Let's look at a spectrum of four pairs of funds each tracking the same index to see how differences can be found:

  1. SPY : IVV
  2. EFA : VEA
  3. VWO : EEM
  4. BND : AGG


This pair is substantially identical. They would not work for substitution under the Wash Sale Rule. They both track the S&P 500 index. They both use replication (each holds all 500 constituents in exact index weights). They have negligible differences in expense ratios. All of the portfolio characteristics are therefore essentially identical as are distributions. [number of different attributes = 0]


This pair may not be substantially identical, although they are close the edge. Their greatest differences are in expense ratio (reflected directly in yield), the number of holdings and the weight of "Other/Not Classified" holdings. [number of different attributes = 4]


This pair is not substantially identical when you look into the portfolio attributes. They have different average market-caps, different P/CF, massively different expense ratios, different yields beyond the effect of expense ratios, different weights in the top 10 holdings, different regional weights, and different numbers of holdings. [number of different attributes =7]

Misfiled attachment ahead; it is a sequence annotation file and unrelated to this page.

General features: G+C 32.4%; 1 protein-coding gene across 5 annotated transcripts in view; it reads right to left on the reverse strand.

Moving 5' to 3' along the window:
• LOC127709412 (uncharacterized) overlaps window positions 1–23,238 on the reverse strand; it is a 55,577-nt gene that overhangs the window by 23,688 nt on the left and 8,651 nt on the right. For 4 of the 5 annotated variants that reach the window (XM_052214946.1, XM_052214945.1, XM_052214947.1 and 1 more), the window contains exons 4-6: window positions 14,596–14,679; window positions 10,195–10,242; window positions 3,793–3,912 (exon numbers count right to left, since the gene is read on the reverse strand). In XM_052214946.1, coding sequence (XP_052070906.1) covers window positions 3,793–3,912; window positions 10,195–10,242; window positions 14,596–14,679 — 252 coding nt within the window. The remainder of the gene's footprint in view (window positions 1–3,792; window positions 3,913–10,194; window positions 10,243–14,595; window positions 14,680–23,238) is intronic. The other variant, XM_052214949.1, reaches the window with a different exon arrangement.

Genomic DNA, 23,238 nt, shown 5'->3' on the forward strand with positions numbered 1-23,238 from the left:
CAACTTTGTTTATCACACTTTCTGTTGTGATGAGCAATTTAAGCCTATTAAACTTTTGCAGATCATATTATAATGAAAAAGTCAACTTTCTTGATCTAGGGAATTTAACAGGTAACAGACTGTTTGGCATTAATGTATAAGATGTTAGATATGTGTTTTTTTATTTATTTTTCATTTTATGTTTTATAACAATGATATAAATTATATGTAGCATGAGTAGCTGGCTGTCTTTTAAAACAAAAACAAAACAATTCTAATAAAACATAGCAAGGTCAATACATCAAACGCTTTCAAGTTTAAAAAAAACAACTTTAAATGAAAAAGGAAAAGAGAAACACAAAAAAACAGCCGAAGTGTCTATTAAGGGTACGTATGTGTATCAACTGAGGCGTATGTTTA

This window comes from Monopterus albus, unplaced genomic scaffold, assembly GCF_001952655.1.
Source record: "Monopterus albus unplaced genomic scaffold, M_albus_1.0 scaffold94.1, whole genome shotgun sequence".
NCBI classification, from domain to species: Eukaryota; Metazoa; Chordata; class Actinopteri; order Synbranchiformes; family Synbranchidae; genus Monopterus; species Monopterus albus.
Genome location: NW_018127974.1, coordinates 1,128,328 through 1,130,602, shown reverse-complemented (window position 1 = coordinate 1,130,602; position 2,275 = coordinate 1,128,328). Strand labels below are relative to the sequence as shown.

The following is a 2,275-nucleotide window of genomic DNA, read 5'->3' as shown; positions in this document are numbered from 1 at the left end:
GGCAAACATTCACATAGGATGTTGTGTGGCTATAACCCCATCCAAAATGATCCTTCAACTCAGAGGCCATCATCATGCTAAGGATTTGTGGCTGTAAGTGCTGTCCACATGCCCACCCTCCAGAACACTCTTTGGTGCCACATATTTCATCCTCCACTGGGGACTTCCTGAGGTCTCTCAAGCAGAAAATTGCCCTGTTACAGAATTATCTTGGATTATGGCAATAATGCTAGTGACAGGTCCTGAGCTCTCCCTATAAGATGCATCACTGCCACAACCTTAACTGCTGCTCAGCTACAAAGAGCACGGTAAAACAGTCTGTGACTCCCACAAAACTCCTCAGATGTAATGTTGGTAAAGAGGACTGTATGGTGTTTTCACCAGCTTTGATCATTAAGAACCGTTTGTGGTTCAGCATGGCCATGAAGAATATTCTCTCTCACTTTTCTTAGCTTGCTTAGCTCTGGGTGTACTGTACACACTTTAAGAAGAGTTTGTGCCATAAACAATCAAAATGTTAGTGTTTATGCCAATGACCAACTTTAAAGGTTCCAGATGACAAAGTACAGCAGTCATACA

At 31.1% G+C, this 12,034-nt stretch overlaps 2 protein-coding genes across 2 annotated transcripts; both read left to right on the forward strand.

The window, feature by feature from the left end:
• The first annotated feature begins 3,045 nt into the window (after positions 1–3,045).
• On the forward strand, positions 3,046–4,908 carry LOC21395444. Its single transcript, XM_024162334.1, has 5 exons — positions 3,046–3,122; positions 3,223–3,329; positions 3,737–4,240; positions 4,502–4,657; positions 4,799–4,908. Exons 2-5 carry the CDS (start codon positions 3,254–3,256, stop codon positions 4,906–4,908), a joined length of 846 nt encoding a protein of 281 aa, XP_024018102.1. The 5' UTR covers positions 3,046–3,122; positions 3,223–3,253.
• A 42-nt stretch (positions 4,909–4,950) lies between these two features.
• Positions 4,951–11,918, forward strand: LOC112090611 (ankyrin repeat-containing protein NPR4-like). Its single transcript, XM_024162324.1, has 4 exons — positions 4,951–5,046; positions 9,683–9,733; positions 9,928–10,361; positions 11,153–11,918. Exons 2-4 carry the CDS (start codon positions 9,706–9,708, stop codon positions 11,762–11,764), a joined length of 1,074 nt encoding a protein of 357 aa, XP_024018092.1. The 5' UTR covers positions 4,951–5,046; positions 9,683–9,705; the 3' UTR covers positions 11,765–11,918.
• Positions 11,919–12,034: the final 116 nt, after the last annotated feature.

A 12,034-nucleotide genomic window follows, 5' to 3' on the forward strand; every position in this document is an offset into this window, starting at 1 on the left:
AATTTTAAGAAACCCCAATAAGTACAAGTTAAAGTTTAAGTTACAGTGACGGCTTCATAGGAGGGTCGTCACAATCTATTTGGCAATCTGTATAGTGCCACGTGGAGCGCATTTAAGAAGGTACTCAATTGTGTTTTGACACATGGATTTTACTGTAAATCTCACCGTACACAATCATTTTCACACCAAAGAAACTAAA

This pair is not substantially identical in terms of portfolio attributes. While they both use representative sampling, the difference between 172 portf0lio positions and 11, 930 is enormous (and the risk of tracking error is greater in one than the other). The average effective maturity is different and the average credit quality is different (both classical indicators of relative risk). The weight of positions in the top 10 is widely different. The SEC yield is different. The expense ratio of one is nearly double the other (expenses being extra critical to outcomes in a fixed income fund). The distribution of bond holdings by credit quality is different. [number of different attributes = 7]


If you stick to the conservative working rules, you should have a fairly short meeting with your tax advisor. If you want to use the aggressive rule, arm yourself with plenty of data and be prepared to receive a larger invoice for professional services rendered.

If you have other views on the matter, please do comment as we all learn about this uncharted area together.